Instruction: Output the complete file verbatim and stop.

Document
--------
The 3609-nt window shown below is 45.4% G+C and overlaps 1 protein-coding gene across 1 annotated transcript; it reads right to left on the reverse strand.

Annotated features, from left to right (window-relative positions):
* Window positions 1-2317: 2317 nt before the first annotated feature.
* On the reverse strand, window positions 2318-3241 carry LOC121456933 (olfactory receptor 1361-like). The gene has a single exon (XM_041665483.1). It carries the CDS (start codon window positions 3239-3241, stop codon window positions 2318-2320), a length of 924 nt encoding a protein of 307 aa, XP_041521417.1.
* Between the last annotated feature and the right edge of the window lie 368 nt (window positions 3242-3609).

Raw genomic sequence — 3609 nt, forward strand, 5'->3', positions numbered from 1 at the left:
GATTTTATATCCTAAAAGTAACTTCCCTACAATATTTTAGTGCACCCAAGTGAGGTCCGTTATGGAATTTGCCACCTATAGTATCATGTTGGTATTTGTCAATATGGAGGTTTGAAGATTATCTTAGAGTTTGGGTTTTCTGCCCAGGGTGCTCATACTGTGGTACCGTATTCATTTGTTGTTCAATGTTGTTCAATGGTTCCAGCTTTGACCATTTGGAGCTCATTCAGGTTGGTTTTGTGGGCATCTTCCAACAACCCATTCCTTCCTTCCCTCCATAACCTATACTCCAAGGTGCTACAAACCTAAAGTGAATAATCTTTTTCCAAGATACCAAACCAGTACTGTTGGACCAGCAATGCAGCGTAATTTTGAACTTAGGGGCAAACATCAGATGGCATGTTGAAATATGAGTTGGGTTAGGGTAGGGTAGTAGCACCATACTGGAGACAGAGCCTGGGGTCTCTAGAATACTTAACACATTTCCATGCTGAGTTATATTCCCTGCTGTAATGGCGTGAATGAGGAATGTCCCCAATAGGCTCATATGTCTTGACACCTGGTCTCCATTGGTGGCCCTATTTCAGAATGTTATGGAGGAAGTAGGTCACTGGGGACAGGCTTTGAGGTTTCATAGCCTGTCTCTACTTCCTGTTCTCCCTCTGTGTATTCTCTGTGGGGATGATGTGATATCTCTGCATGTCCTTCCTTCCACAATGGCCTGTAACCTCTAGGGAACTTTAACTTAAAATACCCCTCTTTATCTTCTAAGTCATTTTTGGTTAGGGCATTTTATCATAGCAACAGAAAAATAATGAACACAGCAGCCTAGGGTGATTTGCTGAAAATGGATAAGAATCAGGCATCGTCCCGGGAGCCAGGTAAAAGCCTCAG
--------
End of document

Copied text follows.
The 3609-nt window shown below is 45.4% G+C and overlaps 1 protein-coding gene across 1 annotated transcript; it reads right to left on the reverse strand.

Annotated features, from left to right (window-relative positions):
* Window positions 1-2317: 2317 nt before the first annotated feature.
* On the reverse strand, window positions 2318-3241 carry LOC121456933 (olfactory receptor 1361-like). The gene has a single exon (XM_041665483.1). It carries the CDS (start codon window positions 3239-3241, stop codon window positions 2318-2320), a length of 924 nt encoding a protein of 307 aa, XP_041521417.1.
* Between the last annotated feature and the right edge of the window lie 368 nt (window positions 3242-3609).

Raw genomic sequence — 3609 nt, forward strand, 5'->3', positions numbered from 1 at the left:
GATTTTATATCCTAAAAGTAACTTCCCTACAATATTTTAGTGCACCCAAGTGAGGTCCGTTATGGAATTTGCCACCTATAGTATCATGTTGGTATTTGTCAATATGGAGGTTTGAAGATTATCTTAGAGTTTGGGTTTTCTGCCCAGGGTGCTCATACTGTGGTACCGTATTCATTTGTTGTTCAATGTTGTTCAATGGTTCCAGCTTTGACCATTTGGAGCTCATTCAGGTTGGTTTTGTGGGCATCTTCCAACAACCCATTCCTTCCTTCCCTCCATAACCTATACTCCAAGGTGCTACAAACCTAAAGTGAATAATCTTTTTCCAAGATACCAAACCAGTACTGTTGGACCAGCAATGCAGCGTAATTTTGAACTTAGGGGCAAACATCAGATGGCATGTTGAAATATGAGTTGGGTTAGGGTAGGGTAGTAGCACCATACTGGAGACAGAGCCTGGGGTCTCTAGAATACTTAACACATTTCCATGCTGAGTTATATTCCCTGCTGTAATGGCGTGAATGAGGAATGTCCCCAATAGGCTCATATGTCTTGACACCTGGTCTCCATTGGTGGCCCTATTTCAGAATGTTATGGAGGAAGTAGGTCACTGGGGACAGGCTTTGAGGTTTCATAGCCTGTCTCTACTTCCTGTTCTCCCTCTGTGTATTCTCTGTGGGGATGATGTGATATCTCTGCATGTCCTTCCTTCCACAATGGCCTGTAACCTCTAGGGAACTTTAACTTAAAATACCCCTCTTTATCTTCTAAGTCATTTTTGGTTAGGGCATTTTATCATAGCAACAGAAAAATAATGAACACAGCAGCCTAGGGTGATTTGCTGAAAATGGATAAGAATCAGGCATCGTCCCGGGAGCCAGGTAAAAGCCTCAG